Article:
Christopher had a wonderful gift,
compassion. Whenever he saw something or someone hurt, heíd be the first
one there to comfort them. One day, as he was out playing with his trucks
in the sandbox, he heard a noise coming from the pine tree in his back
garden. He stood up to see what it was. Two birds were fighting with each
other. One was much bigger than the other. Christopher watched as the
bigger bird flew away with a grasshopper in its beak, after stealing it
from the smaller bird. Just then a bluebird fell from the branch. "Oh no!"
Christopher gasped. He ran over to the bird. "Itís got a broken wing," he
frowned. He picked it up ever so gently and carried it into the house.
"What have you got there?" his
father asked, walking over to see. "A bluebird? Why are you bringing it
into the house?"
"A starling attacked it and stole
its food. It must have snapped its wing. Iím going to fix it. If I can
help, I will!" Christopher announced. Heíd fixed other birdís wings before
and knew what to do.
"Thatís very kind of you,
Christopher. Be careful though. Donít get too attached. You know once itís
healed that the bird will need to free again," his father said.
"I know, Dad. I just want it to get
better," he replied. He took the bird into his bedroom and fixed its wing
with wire and bandages. Every day he went out to find worms, ladybugs,
flies, moths and other insects. It took a long time but finally the
bluebirdís wing healed. "Time to let you go now," Christopher said. He
took the bandages off the bird and carried it outside. He opened his palm
and the bluebird flew into the tree. "Take care of yourself," he shouted
and waved goodbye.
Another time he was walking to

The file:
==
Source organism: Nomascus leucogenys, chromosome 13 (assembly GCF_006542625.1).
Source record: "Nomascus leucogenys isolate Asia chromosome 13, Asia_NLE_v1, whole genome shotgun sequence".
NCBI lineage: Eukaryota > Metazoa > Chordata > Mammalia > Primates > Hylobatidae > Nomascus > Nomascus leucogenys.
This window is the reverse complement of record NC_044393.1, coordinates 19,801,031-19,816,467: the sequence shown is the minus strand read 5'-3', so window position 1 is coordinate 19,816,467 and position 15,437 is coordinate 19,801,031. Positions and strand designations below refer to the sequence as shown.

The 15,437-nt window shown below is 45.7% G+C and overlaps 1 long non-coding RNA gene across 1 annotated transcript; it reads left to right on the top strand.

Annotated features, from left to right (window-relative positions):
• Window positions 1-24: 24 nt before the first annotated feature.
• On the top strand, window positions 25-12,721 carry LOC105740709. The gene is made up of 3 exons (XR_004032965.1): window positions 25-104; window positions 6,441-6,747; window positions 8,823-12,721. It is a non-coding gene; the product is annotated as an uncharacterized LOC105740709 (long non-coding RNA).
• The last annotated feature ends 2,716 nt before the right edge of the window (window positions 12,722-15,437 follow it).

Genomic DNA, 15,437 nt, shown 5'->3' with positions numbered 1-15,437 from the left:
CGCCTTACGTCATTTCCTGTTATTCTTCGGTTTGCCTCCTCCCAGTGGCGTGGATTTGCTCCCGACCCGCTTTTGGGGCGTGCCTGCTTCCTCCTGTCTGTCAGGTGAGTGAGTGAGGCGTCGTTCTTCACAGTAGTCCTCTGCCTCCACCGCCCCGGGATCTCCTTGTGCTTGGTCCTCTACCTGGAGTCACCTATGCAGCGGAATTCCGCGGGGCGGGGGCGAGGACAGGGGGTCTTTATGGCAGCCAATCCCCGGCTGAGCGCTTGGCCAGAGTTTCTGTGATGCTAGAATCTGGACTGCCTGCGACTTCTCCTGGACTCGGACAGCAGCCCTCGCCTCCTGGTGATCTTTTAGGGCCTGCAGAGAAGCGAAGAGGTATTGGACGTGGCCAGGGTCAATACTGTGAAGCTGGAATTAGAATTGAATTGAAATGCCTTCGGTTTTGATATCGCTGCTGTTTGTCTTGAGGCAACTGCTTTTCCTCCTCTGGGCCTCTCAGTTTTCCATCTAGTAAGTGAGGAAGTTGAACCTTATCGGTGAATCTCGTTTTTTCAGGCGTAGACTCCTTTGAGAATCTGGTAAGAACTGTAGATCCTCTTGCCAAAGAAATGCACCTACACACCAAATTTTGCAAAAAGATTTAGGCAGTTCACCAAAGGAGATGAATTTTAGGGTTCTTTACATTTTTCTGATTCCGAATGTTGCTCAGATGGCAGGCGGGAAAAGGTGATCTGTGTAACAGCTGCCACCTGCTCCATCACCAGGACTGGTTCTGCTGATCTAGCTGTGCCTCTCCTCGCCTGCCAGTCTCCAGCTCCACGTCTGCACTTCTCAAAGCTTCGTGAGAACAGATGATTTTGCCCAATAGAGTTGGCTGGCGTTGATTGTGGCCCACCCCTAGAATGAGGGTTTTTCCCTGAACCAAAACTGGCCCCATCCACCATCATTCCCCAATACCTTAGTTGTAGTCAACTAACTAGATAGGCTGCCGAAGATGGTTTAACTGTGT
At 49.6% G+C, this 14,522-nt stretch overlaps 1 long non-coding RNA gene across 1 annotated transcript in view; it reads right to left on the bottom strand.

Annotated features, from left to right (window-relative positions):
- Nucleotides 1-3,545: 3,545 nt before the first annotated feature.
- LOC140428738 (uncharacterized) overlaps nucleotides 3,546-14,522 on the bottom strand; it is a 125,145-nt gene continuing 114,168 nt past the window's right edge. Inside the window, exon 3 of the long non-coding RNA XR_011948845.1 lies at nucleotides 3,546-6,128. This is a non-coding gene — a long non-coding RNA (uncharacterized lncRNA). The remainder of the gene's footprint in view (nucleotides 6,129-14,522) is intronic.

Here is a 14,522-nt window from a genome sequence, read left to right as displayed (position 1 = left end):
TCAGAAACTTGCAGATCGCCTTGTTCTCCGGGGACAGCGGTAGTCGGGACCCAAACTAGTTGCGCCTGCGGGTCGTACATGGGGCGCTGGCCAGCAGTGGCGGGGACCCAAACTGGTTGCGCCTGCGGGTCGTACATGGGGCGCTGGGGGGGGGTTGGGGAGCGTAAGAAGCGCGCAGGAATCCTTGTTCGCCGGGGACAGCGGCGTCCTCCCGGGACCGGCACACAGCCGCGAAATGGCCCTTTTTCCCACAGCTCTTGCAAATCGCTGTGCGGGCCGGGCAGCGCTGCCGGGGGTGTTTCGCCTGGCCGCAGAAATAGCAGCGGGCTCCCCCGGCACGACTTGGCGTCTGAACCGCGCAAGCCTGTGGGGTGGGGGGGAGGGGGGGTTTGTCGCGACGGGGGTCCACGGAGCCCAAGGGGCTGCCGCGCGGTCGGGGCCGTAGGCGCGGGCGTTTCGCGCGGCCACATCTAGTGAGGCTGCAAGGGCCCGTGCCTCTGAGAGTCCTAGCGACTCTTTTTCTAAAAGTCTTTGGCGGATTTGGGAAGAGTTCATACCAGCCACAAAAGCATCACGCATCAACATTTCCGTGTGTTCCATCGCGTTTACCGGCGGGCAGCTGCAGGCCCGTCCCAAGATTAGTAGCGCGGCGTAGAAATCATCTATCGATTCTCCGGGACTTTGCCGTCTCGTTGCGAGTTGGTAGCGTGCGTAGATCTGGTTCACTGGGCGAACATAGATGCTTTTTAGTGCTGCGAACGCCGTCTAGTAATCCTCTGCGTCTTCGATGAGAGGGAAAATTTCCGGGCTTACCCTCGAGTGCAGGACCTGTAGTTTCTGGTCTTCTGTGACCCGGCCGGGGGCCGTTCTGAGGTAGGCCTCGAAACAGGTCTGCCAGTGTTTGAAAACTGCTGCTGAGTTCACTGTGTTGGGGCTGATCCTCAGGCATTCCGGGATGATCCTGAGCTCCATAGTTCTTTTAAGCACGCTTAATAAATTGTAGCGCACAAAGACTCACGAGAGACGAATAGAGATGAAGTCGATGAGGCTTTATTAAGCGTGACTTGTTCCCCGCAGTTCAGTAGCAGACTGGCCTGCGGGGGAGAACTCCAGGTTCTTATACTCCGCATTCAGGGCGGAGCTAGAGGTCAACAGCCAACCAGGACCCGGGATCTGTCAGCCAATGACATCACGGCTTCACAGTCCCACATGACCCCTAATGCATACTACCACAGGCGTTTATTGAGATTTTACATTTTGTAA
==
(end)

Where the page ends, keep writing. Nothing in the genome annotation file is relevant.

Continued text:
school and heard some tiny meows coming from a bush. He bent down. There
were two kittens, tiny things, curled up in a ball, shivering from the
cold and dampness and by the looks of them, half starved. Instead of
continuing to school, he put the kittens in his pockets and headed home.
"What are you doing home? Why arenít
you at school?" his mum asked.
He pulled the kittens out of his
pockets. "They were going to die, Mum. I couldnít let that happen. Just
let me warm them up and feed them and then Iíll go to school," Christopher
His mum knew there was no use
fighting with him. She knew his love for animals. "When theyíre old
enough, weíll have to find homes for them."
"I know, Mum." He took the kittens
into his room and dried them with a towel. He sat by the heater so they
would be warm. He left them for a few minutes and went into the kitchen.
He poured some milk into a bowl and added some torn up slices of bread. He
carefully carried it back into the bedroom and put it down in front of the
kittens. They began to meow and lap up the milk. "You two stay here and
keep warm, drink your milk, and Iíll be back later," Christopher said. He
shut the door and headed for school.
When he got home, the kittens were
sleeping soundly. He was worried that they werenít alive but when he came
closer, he saw they were breathing. The milk was gone from the bowl, so he
refilled it and put it down. The kittens woke up and seemed to be feeling
much better. "I think Iíll call you Wynken and Blynken," he laughed,
petting them both. In a few days the kittens were running about, chasing
bits of yarn and trying to climb up his bed sheets. After a few weeks,
Christopher put a sign up advertising free kittens. An elderly lady came
by and took both of them home. Christopher was sad to have them leave, but
knew she would take good care of them.
Christopherís mum stood at the
living room window. She saw him carrying a box. "Whatís he got this time?"